don't know
              why. If I check the I.P. address with the vxIPConfig
              at that
              point, it has been reset to something incorrect. By
              default,
              the leases that the dhcpd server provides last for 10
              minutes
              and then get renegotiated. This process seems to fail
              every
              so often, which then results in the iPaq appearing to
              lose its
              connection because it no longer has a valid IP address
              and
              packets bound to or from it no longer get routed.

              If I force a renegotiation with the vxIPConfig tool,
              the iPaq
              can once more talk to the network. I haven't debugged
              this
              behaviour yet, though.

              Hope this helps,
              Roland

              > Roland,
              >
              > Thank you for this reply. I'm very greatful.
              >
              > Have you used this configuration with the Microsoft
              Bluetooth stack
              > in an iPaq?

              > One thing that I've noticed about most information
              regarding
              > Bluetooth in the Linux community, is that it seems
              to be linux to
              > linux communications. I need Linux to Pocket PC
              communications, for
              > which there seems to be relatively little
              information.
              >
              > (I haven't found a reliable to get Linux into my
              HP1945, I'd happily
              > grab any nice clean install distro for it..)
              >
              > Regards,
              >
              > Douglas.



              ___________________________________________________________
              To help you stay safe and secure online, we've developed the all new Yahoo! Security Centre. http://uk.security.yahoo.com
            • Douglas Bush
              ... Roland, Much of what I m reading suggests that iPaqs don t support the full Bluetooth protocol stack. Specifically NAP access. What kind of iPaq are you
              Message 6 of 10 , Feb 2, 2006
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                --- In nslu2-general@yahoogroups.com, Roland Rosier <rolandrosier@...>

                Roland,

                Much of what I'm reading suggests that iPaqs don't support the full
                Bluetooth protocol stack. Specifically NAP access. What kind of iPaq
                are you using? Is it using an older version of the Microsoft
                Bluetooth stack?

                http://groups.yahoo.com/group/nslu2-linux/message/11217
                http://wiki.xda-developers.com/index.php?pagename=bluetoothnetworking

                Regards,

                Douglas.
              • Roland Rosier
                Hello Douglas, I ve successfully tried the NAP stuff with an h2200 iPAQ and an h4700 iPAQ. Both of these run PocketPC 2003. I don t know anyone with an 1945
                Message 7 of 10 , Feb 2, 2006
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                  Hello Douglas,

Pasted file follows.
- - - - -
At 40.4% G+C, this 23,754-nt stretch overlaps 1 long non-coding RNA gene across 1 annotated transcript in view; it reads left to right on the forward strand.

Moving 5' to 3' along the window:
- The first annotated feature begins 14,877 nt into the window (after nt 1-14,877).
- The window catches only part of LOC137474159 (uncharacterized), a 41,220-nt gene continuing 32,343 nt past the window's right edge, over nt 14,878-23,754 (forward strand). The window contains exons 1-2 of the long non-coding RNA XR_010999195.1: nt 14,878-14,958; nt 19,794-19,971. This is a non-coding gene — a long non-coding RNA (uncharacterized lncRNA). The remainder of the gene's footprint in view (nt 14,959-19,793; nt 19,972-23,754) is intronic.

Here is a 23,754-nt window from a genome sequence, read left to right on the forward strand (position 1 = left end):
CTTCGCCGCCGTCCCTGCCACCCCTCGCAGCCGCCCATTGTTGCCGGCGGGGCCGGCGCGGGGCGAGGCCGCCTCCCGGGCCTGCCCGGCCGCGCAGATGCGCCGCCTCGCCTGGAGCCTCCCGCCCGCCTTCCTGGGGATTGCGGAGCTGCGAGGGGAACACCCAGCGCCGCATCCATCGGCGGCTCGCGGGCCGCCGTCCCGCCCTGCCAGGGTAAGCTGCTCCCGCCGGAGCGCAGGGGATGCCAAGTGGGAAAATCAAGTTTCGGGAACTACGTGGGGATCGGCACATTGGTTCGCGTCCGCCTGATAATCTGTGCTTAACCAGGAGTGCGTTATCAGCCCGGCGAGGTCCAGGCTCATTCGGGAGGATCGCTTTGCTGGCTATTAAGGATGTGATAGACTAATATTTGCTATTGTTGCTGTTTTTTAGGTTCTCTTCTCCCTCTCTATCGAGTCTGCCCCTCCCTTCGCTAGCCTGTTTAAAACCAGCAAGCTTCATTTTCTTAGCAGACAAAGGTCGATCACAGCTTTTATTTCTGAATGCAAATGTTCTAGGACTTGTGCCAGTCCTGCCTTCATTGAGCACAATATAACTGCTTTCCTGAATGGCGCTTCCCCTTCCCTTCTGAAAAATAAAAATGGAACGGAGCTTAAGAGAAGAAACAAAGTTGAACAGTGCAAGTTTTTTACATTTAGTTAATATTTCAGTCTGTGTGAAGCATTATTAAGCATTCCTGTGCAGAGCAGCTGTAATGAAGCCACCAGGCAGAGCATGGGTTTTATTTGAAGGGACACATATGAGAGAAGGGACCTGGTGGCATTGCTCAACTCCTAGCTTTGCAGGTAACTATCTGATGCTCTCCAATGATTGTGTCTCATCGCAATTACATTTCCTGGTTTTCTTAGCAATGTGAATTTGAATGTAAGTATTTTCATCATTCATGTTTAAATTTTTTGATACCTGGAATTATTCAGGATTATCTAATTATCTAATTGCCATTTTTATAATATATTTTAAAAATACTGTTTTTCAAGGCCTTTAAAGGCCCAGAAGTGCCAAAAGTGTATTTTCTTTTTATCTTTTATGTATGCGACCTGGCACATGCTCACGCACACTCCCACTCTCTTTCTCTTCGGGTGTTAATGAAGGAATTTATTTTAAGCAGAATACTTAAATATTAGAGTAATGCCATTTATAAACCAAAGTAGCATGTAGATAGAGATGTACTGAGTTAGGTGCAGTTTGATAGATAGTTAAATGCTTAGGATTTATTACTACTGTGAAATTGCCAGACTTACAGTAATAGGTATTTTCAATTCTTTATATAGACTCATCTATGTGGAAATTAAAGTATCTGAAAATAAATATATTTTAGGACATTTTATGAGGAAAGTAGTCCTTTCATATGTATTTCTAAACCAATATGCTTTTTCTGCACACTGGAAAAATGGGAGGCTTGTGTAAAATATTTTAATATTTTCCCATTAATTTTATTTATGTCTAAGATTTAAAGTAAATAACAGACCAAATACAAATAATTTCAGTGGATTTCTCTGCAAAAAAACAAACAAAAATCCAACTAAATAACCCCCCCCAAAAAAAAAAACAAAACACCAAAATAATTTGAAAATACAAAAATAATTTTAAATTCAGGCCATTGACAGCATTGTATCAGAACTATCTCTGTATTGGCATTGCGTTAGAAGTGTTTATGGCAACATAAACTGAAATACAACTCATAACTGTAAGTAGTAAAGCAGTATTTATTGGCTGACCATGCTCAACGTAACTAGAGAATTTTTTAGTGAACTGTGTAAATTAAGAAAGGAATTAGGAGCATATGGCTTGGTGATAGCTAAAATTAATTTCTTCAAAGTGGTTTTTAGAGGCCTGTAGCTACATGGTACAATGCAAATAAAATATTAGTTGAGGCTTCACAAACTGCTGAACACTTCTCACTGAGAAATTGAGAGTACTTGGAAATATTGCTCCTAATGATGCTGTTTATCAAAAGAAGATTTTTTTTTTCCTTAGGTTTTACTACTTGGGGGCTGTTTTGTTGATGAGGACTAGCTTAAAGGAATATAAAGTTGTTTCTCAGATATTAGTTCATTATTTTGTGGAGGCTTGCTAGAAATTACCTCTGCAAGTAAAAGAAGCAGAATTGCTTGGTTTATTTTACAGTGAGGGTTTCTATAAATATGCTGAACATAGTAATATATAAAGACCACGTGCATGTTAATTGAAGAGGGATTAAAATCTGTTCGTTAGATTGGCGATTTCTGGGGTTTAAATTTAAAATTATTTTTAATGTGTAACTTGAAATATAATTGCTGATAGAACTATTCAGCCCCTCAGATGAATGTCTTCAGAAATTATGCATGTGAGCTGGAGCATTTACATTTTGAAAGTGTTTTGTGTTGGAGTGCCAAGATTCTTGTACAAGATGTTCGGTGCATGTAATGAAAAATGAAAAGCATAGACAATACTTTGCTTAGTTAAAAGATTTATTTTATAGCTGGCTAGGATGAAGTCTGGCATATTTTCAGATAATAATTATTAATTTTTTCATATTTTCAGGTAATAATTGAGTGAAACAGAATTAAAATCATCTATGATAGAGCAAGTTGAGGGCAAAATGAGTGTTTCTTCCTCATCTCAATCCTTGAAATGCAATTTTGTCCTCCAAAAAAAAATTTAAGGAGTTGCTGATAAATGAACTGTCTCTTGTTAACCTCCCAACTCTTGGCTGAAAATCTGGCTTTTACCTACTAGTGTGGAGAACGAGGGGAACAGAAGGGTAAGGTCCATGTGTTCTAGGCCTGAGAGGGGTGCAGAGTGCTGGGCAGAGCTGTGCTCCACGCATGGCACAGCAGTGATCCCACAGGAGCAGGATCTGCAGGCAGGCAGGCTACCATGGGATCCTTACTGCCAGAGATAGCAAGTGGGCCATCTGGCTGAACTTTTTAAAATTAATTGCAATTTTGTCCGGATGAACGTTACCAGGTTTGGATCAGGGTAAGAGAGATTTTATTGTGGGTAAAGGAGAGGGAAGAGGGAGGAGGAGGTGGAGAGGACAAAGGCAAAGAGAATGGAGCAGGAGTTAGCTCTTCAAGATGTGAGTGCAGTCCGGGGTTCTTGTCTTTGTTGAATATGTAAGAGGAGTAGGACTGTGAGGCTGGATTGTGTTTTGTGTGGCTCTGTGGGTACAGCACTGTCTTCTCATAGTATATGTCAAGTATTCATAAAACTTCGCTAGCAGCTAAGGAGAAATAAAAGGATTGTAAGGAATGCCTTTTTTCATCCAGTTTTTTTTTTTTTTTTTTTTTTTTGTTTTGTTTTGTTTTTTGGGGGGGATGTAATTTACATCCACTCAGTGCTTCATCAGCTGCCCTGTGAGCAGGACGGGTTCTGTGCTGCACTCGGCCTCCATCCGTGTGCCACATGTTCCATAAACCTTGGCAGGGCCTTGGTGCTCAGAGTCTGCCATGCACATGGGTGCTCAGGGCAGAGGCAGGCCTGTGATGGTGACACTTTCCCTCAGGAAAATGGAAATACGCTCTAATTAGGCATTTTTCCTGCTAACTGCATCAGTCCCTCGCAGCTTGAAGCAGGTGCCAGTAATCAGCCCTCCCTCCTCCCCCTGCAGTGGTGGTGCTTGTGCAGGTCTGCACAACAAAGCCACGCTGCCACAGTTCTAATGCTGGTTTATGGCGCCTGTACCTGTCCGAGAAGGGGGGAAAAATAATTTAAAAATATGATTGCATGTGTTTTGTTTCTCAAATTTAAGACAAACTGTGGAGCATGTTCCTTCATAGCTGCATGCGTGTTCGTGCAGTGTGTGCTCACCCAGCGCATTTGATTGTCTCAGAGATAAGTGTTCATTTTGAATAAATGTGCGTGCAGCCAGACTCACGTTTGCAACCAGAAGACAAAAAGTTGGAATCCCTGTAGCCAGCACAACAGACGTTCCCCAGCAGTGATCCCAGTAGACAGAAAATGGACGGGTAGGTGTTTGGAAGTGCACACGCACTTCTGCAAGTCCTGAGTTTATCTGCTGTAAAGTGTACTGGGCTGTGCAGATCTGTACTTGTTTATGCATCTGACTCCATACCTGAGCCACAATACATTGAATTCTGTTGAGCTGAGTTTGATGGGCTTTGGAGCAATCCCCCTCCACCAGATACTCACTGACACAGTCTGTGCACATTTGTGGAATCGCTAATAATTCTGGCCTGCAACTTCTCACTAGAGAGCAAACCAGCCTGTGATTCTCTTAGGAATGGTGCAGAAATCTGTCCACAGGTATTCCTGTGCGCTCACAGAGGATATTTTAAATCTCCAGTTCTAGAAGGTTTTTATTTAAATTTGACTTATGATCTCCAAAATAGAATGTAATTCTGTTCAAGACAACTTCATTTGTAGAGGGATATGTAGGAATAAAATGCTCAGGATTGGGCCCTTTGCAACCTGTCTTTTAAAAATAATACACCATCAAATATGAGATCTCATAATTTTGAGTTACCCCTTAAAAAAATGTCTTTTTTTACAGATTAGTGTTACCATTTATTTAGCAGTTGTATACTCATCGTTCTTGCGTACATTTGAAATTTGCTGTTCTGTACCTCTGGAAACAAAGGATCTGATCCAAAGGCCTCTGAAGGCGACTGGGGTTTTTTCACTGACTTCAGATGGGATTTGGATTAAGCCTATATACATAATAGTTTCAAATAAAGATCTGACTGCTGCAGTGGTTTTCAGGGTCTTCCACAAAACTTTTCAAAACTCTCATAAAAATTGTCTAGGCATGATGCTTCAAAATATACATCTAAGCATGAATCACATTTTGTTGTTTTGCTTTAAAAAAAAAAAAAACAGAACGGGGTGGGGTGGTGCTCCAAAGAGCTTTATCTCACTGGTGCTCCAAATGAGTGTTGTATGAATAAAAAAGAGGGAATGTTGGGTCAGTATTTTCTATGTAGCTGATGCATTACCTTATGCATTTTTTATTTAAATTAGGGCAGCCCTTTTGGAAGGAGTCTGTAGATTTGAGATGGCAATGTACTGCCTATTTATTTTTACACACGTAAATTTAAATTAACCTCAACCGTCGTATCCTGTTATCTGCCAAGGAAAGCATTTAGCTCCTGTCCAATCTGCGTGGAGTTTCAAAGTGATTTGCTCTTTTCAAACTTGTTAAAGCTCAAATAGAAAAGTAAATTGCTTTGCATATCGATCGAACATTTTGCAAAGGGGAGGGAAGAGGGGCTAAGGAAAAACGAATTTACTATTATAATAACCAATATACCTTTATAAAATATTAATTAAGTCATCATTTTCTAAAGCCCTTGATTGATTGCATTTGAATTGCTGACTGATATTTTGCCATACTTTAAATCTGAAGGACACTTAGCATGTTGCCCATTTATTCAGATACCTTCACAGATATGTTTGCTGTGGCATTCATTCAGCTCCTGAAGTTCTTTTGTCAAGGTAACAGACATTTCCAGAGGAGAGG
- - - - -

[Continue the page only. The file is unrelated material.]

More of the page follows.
I've successfully tried the NAP stuff with an h2200
                  iPAQ and
                  an h4700 iPAQ. Both of these run PocketPC 2003.

                  I don't know anyone with an 1945 type iPAQ I could
                  try.

                  However, my old iPAQ 3630 doesn't appear to have the
                  necessary
                  things in it to use bluetooth, although that could be
                  because I
                  don't actually have an external bluetooth adapter I
                  can plug
                  into it to try and the iPAQ 3630 only recognises
                  Ethernet
                  Drivers by default. The iPAQ 3630 runs Windows CE 3.0.

                  I did find an article at
                  http://www.mobiletechreview.com/ipaq_1940.htm
                  claiming that the iPAQ 1945 has PocketPC 2003 on it,
                  and has a
                  picture of the bluetooth manager. I find that
                  selecting the
                  "Explore a Bluetooth device" shown as selected in the
                  picture
                  enables the iPAQ connect to a NAP.

                  If you iPAQ won't support a NAP, I don't know of
                  another way to
                  connect. Maybe someone else on this list might do,
                  however.

                  Regards,
                  Roland



                  ___________________________________________________________
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                • Douglas Bush
                  ... Roland, I have DUN working with my PDA, but I may try your recommendations. I m curious, but what country to do you live in? In snooping around, I ve
                  Message 8 of 10 , Feb 6, 2006
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                    --- In nslu2-general@yahoogroups.com, Roland Rosier
                    <rolandrosier@...> wrote:
                    >
                    > Hello Douglas,
                    >
                    > I've successfully tried the NAP stuff with an h2200
                    > iPAQ and an h4700 iPAQ. Both of these run PocketPC 2003.
                    >
                    > I don't know anyone with an 1945 type iPAQ I could try.
                    >
                    > Regards,
                    > Roland
                    >

                    Roland,

                    I have DUN working with my PDA, but I may try your recommendations.

                    I'm curious, but what country to do you live in?

                    In snooping around, I've noticed that DLink doesn't sell its NAP in
                    North America, but they sell it pretty much anywhere else.

                    Microsoft's Bluetooth stack (which is installed by default, no